AI season is just around the corner

Some herds that calve in the spring begin to prepare for the breeding season by using natural grooming, artificial insemination (AI), or a combination of both. According to a recent NAHMS survey, 84.85% of operations use only natural service and 10.3% use AI and bull exposure. Implementing estrus synchronization has the potential to shorten your calving time, concentrate labour, enable more uniform management of cows and create a more uniform calf crop. Artificial insemination allows producers to improve the genetic value of their herds, reduce the number of bulls used during the breeding season, increase weaning weight and, combined with synchronization in heat, can shorten the calving season.

Preparing cows for the breeding season

There are a few things we need to keep in mind to prepare our cows for the breeding season and have successful AI numbers. These management options include cows that have a positive diet, a good one-year mineral program to make up for any deficiencies, cows with a body condition score of 5 to 6, and inventory inventory. Furthermore, we recommend talking to your vet to make sure you have timed your pre-breeding vaccination program properly (at least 30 days prior to breeding for successful conception) and it’s also a good time to check out any sync products to get what you need. Other things to consider include making sure your work facilities are in good working order, have accurate data to identify females, and record breeding information. In addition, a successful AI program depends on understanding what protocol you are using and following it exactly as recommended.

Keep in mind that moving to pasture or transporting cows should be done shortly after breeding (1 to 4 days after AI) or after 35 days. This will help reduce the incidence of early fetal loss as the mother recognizes the pregnancy around day 16. When transporting or moving a large group of animals, make sure to keep stress, heat and work stress to a minimum.

Select a sync and AI protocol

The purpose of heat synchronization is to put cows in heat at the same time. If manufacturers decide to use synchronization, it is important to understand how different protocols might fit their operation, goals and facilities. You may want to start with a smaller group of animals, synchronization of heifers for the herd may be an option to start implementing these reproductive technologies.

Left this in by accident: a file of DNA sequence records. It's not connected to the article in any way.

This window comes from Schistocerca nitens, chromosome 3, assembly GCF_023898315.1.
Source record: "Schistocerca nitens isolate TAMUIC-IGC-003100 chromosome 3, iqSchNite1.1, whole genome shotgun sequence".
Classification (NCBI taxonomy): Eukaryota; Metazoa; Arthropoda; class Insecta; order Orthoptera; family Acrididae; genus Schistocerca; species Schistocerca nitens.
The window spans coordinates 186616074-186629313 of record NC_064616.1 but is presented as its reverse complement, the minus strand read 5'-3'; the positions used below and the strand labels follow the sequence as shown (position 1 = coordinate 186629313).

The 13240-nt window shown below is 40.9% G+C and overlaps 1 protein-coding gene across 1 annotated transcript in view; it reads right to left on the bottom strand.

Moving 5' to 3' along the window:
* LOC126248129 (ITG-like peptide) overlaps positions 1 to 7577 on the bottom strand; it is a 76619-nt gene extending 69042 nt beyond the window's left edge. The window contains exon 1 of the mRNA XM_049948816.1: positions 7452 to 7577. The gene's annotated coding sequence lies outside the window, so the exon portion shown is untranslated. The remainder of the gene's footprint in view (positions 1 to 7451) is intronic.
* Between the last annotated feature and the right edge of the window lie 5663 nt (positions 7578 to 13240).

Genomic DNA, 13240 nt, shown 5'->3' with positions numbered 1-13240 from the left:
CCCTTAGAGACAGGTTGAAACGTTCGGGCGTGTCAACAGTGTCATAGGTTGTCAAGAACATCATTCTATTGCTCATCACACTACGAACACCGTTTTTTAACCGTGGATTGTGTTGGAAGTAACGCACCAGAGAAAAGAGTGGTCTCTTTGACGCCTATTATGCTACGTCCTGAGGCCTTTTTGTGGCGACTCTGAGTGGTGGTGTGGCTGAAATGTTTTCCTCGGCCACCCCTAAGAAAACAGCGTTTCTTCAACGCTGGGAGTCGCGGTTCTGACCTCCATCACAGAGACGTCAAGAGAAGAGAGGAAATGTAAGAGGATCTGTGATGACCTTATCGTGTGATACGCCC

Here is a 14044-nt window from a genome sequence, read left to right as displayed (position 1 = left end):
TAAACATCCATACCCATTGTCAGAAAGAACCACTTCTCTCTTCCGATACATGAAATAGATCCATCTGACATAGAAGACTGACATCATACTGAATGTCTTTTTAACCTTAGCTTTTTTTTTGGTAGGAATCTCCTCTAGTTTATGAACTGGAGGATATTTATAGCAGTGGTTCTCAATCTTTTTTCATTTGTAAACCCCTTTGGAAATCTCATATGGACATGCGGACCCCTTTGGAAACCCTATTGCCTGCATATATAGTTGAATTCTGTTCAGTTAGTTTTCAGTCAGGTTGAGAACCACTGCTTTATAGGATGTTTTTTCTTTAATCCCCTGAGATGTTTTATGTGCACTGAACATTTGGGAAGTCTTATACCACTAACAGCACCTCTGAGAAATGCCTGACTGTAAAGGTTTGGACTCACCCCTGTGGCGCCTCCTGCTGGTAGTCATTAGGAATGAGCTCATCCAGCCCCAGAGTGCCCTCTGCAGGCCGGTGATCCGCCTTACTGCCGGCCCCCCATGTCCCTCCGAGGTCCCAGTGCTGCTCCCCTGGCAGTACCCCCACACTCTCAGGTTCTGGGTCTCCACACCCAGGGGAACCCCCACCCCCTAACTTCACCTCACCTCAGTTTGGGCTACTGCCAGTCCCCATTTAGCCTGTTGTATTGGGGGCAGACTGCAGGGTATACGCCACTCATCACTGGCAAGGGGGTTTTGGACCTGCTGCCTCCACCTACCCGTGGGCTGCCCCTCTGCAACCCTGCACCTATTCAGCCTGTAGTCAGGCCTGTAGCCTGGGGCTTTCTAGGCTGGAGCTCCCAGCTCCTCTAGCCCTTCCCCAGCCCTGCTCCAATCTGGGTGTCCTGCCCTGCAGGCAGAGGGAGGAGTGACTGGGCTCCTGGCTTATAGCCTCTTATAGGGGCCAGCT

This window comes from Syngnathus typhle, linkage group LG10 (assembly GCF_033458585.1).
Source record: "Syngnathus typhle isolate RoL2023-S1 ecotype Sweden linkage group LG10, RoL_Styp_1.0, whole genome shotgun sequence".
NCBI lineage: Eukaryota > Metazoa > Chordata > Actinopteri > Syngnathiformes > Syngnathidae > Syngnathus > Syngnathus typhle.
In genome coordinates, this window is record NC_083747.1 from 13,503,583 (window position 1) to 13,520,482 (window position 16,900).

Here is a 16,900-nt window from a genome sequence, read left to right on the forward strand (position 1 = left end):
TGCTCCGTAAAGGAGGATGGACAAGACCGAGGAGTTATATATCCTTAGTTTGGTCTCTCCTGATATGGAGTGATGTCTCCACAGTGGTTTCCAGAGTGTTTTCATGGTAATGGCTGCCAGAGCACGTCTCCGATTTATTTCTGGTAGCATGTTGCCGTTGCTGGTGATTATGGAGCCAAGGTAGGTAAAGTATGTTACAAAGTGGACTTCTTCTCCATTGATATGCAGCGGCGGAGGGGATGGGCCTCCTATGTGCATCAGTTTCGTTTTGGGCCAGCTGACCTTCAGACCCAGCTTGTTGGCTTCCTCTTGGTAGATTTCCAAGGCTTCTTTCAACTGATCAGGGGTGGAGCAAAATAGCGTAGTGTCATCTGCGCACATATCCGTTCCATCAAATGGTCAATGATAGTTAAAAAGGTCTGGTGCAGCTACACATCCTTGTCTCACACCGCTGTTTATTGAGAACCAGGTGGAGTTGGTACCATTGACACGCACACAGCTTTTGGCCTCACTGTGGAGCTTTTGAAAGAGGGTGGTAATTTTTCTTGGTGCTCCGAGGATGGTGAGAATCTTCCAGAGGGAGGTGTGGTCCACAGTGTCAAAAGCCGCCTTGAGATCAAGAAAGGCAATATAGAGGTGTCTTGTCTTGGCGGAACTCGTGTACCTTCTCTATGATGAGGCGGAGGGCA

Not every producer may know how to handle AI, so it’s important to identify AI technicians prior to breeding or work directly with bull farms/AI companies to help with that process. What supplies do you need for AI? Appropriate equipment and facilities must be used to ensure the safety of the animals and technicians, this includes functioning parachute(s) and facilities such as breeding pen, low stress animal handling, access to warm water, water bath to store semen to defrost, paper towels, OB covers and a person to keep track of the cows being reared.

You may want to take advantage of the fact that more calves are born earlier in the calving season, but want to start simple and not have to deal with the increase in labor, costs and facilities to implement a multi-day synchronization and AI protocol. implement? A simple, one shot, one parachute shot may be an option and then use bulls for natural service during the breeding season. Data from the University of Nebraska reported that heifers born during the first 20 days of the calving season were heavier at weaning, prebreeding and calving compared to heifers born later. This, in turn, produced heifers that were more likely to cycle and more likely to conceive at the start of the breeding season. The advantage of conceiving early allows heifers to stay in the herd for longer, increasing profitability.

For an effective breeding season to be successful with synchronization and AI, feeding, heat control, female management, good facilities, labor and expertise must be considered.

Source: University of Nebraska-Lincolnwho is solely responsible for the information provided and wholly owned by the source. Informa Business Media and any of its subsidiaries are not responsible for the content of this information resource.

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